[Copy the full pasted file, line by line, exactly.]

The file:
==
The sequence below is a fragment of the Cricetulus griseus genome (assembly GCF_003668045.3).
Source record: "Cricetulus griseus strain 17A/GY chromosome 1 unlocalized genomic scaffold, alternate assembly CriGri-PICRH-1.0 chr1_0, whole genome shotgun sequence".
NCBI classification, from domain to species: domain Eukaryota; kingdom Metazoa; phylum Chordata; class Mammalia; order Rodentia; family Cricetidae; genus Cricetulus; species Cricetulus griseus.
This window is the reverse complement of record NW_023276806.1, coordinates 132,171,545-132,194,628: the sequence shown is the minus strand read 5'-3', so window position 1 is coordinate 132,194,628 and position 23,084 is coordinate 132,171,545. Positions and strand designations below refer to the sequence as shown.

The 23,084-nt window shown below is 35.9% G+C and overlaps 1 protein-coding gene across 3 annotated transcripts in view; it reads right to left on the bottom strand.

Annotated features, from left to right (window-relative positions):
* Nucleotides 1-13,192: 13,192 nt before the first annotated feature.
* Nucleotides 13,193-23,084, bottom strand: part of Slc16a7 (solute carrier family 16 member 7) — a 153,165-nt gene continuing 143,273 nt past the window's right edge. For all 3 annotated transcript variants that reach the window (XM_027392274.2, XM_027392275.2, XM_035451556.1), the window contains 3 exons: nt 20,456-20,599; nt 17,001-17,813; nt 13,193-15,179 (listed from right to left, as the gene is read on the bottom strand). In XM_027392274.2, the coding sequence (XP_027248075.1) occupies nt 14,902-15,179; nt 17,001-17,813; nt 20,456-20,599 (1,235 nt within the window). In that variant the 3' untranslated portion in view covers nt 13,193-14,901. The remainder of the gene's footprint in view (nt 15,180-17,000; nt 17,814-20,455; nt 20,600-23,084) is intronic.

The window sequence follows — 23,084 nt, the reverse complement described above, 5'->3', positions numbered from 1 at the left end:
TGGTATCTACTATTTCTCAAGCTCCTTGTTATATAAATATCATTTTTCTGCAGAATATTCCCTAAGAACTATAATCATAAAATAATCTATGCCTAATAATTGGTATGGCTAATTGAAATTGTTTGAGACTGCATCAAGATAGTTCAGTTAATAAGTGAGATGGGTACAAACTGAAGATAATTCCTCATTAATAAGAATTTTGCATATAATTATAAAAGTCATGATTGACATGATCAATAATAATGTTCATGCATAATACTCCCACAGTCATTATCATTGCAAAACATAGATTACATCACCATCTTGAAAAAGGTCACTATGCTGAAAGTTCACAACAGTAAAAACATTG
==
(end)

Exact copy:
The sequence below is a fragment of the Cricetulus griseus genome (assembly GCF_003668045.3).
Source record: "Cricetulus griseus strain 17A/GY chromosome 1 unlocalized genomic scaffold, alternate assembly CriGri-PICRH-1.0 chr1_0, whole genome shotgun sequence".
NCBI classification, from domain to species: domain Eukaryota; kingdom Metazoa; phylum Chordata; class Mammalia; order Rodentia; family Cricetidae; genus Cricetulus; species Cricetulus griseus.
This window is the reverse complement of record NW_023276806.1, coordinates 132,171,545-132,194,628: the sequence shown is the minus strand read 5'-3', so window position 1 is coordinate 132,194,628 and position 23,084 is coordinate 132,171,545. Positions and strand designations below refer to the sequence as shown.

The 23,084-nt window shown below is 35.9% G+C and overlaps 1 protein-coding gene across 3 annotated transcripts in view; it reads right to left on the bottom strand.

Annotated features, from left to right (window-relative positions):
* Nucleotides 1-13,192: 13,192 nt before the first annotated feature.
* Nucleotides 13,193-23,084, bottom strand: part of Slc16a7 (solute carrier family 16 member 7) — a 153,165-nt gene continuing 143,273 nt past the window's right edge. For all 3 annotated transcript variants that reach the window (XM_027392274.2, XM_027392275.2, XM_035451556.1), the window contains 3 exons: nt 20,456-20,599; nt 17,001-17,813; nt 13,193-15,179 (listed from right to left, as the gene is read on the bottom strand). In XM_027392274.2, the coding sequence (XP_027248075.1) occupies nt 14,902-15,179; nt 17,001-17,813; nt 20,456-20,599 (1,235 nt within the window). In that variant the 3' untranslated portion in view covers nt 13,193-14,901. The remainder of the gene's footprint in view (nt 15,180-17,000; nt 17,814-20,455; nt 20,600-23,084) is intronic.

The window sequence follows — 23,084 nt, the reverse complement described above, 5'->3', positions numbered from 1 at the left end:
TGGTATCTACTATTTCTCAAGCTCCTTGTTATATAAATATCATTTTTCTGCAGAATATTCCCTAAGAACTATAATCATAAAATAATCTATGCCTAATAATTGGTATGGCTAATTGAAATTGTTTGAGACTGCATCAAGATAGTTCAGTTAATAAGTGAGATGGGTACAAACTGAAGATAATTCCTCATTAATAAGAATTTTGCATATAATTATAAAAGTCATGATTGACATGATCAATAATAATGTTCATGCATAATACTCCCACAGTCATTATCATTGCAAAACATAGATTACATCACCATCTTGAAAAAGGTCACTATGCTGAAAGTTCACAACAGTAAAAACATTG